From The Driver's Seat
By Joe Janssen
Thank you to the members who
attended the Pineapple Tournament.
A great thank you to Bill and
Shirley and their team for organising once again a great 19th
O.D. Inggs Memorial rally.
I enjoyed the run which was
different from previous years. The longer stretches and less through
village driving went down very well with all the competitors.
There were quite a few
challenges for the drivers ( including myself ) to keep their horses
on speed. After doing very well until the last control of day 1,
where we had to do some creative time recording ( where we subtracted
instead of adding time ) we had to say goodbye to a first place.
Neville and Susan Koch took
first place in their 1975 Alfa Spyder, in second place came Colin and
Anne Meyer, from East London, in their 1975 Mercedes 220s
Third place was taken by Dave
and Daphne McNeill in their Triumph TR3, in fourth place was Bruce
Yendall and Peter Owen-Smith in their 1941 Chev Coupe and in fifth
place Ron and Pam Gush in their 1934 Austin 10.
Thanks to them the AVCMC is
keeping the Club Trophy.
Nice to see that all starters
finished. No work for Dave and Christiane who were the sweep crew.
Thank you to all our sponsors
and competitors, without them we would have no rally.
See you at the Bathurst
Through The Windscreen
This is what lies ahead
Saturday 2 April - Bathurst Agricultural Show
Meet at our museum at 08h30 to drive in convoy to the Bathurst
Showgrounds. Probably entering at the bottom gate. Display our old
cars have a good natter. Dave is negotiating a good location but
regrettably paying customers do get higher priority.
Thursday 14 April - 5 to 8pm - Motoring DVD at the
Joe Janssens presents a motoring DVD
Thursday 21 April - 5 to 8pm - Supper night
Fishaways and Debonairs pizza. Bring
some cash, your friends and lovers
Saturday 30 April - 9 to 12noon - AVCMC Museum
Bring your friends and old cars
Sunday 1 May - Knysna Motor Show
Go if you are in the area. Click here for more info.
Followed by the Jaguar
Simola Hill Climb from 6 to 8 May.
For the serious petrol heads, make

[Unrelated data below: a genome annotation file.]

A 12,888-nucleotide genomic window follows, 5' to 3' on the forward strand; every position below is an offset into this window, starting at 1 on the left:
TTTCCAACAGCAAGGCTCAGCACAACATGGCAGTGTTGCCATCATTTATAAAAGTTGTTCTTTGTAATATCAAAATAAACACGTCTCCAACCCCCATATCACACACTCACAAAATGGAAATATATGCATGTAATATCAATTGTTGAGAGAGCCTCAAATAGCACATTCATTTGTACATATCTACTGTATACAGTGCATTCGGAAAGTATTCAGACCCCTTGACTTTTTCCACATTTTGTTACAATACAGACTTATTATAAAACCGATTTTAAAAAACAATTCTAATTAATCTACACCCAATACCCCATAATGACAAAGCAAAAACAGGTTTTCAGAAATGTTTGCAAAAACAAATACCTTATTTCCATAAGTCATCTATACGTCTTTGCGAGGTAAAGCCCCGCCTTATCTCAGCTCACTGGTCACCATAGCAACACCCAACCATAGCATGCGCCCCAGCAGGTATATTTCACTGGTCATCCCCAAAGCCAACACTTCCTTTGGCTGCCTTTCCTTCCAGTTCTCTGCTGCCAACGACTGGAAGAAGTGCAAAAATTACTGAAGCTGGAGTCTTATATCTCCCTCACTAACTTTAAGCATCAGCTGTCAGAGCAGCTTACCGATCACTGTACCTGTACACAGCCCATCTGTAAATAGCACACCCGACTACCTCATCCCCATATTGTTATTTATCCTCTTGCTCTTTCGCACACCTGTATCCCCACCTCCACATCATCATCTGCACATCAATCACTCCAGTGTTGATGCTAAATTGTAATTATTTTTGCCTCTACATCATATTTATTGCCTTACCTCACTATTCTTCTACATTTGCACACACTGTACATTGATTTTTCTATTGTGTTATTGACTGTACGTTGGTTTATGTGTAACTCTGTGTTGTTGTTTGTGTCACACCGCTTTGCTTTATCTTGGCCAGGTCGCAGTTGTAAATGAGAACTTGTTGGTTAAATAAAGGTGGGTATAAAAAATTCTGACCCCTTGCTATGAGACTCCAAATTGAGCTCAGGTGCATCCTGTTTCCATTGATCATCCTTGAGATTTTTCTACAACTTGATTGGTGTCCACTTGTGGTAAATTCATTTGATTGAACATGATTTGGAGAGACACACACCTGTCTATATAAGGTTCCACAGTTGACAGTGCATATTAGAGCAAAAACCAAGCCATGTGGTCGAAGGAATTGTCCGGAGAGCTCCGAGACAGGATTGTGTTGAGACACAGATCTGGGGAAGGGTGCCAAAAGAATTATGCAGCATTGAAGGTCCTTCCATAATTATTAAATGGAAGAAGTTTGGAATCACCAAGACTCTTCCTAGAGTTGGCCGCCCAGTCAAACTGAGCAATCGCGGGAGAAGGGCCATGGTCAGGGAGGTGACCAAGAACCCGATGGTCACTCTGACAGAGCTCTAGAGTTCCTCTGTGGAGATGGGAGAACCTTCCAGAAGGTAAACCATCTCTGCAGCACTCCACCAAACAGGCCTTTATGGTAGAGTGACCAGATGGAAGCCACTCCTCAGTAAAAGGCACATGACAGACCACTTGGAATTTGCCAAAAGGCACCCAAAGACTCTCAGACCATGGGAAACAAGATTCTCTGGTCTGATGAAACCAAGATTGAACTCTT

a week of it!
12 - 16 June - Milligan Vintage Trial and Tour
Mossel Bay area. Newsletters and Entry
Forms are available from Hannes Geyer - click here. Closing date is 15 May but do not delay as the number
of entries is restricted to a maximum of 25 cars.
Birthday Congratulations - April
02nd Brian Sparg
05th Peter Benyon
09th John Pringle
10th Glen Pellew
15th Joe Janssens
16th George Armstrong
17th Trevor Hoole
17th Patrick Smythe
21st Ron Gush
23rd Dave Hawkins
27th Glenn McCreath
29th Juergen Kartenberg
(This is going on right now)
Pat Lee has been diagnosed with serious illness. While Pat is not
actually a member, we hold her close to our hearts as we remember
that we enjoy her hospitality for our Club House. We are mindful of
all that Don did for AVCMC. Keep Pat in your prayers.
Des Hill has had a fall and is bruised and shaken (not stirred?).
Remember Des and go visit him. It was great to see him at the OD
Brake & Clutch
Kowie Brake and Clutch still caters for all your
braking, hydraulic and clutch requirements.
We now also
have an engineering workshop in which we can manufacture a range
of to spec items. We also build trailers, bowling green polishers
and cricket pitch rollers.
latest products visit www.facebook.com/protearollers
on: 046 636 1156 firstname.lastname@example.org
Thoughts For The Day
A young man enters a book
store, “Do you have a book called, "Husband – the Master of the
Sales Girl : “Sir, Fiction and Comics are on the 1st floor!”.
(Pinched, with thanks, from the MG
That being kind is more important than being
(Sent in by Shirley Martin)
I can't remember where I found
There was a young student from
Who drove around town in an Austin.
There was room for his ass
and a gallon of gas.
But his balls hung outside and he lost 'em.
The Rear View Mirror
OD Inggs 19th Memorial Run
by David Dicken
As we write this report it is
a grey, wet, miserable Monday morning. How lucky we were to have had
two nearly perfect days of weather for our rally. Scrutineering ably
taken care of, 15 vehicles set off in fine style after a brief
appearance of the unique toy Fiat delivery van for good luck. The
“borrowed” MG was a welcome reminder of a lost friend.
At the start, Top: Rodney and
Ruth Idris in their 1951 Morris Minor
L to R: Bruce Yendall's Chev, Dave McNeill's TR3, Trevor Hoole's 3Ton
The scenery after Grahamstown was beautiful, one of the most scenic
in this part of the world. A number of baboons were seen as we went
along and having passed through Adelaide, which appeared to be in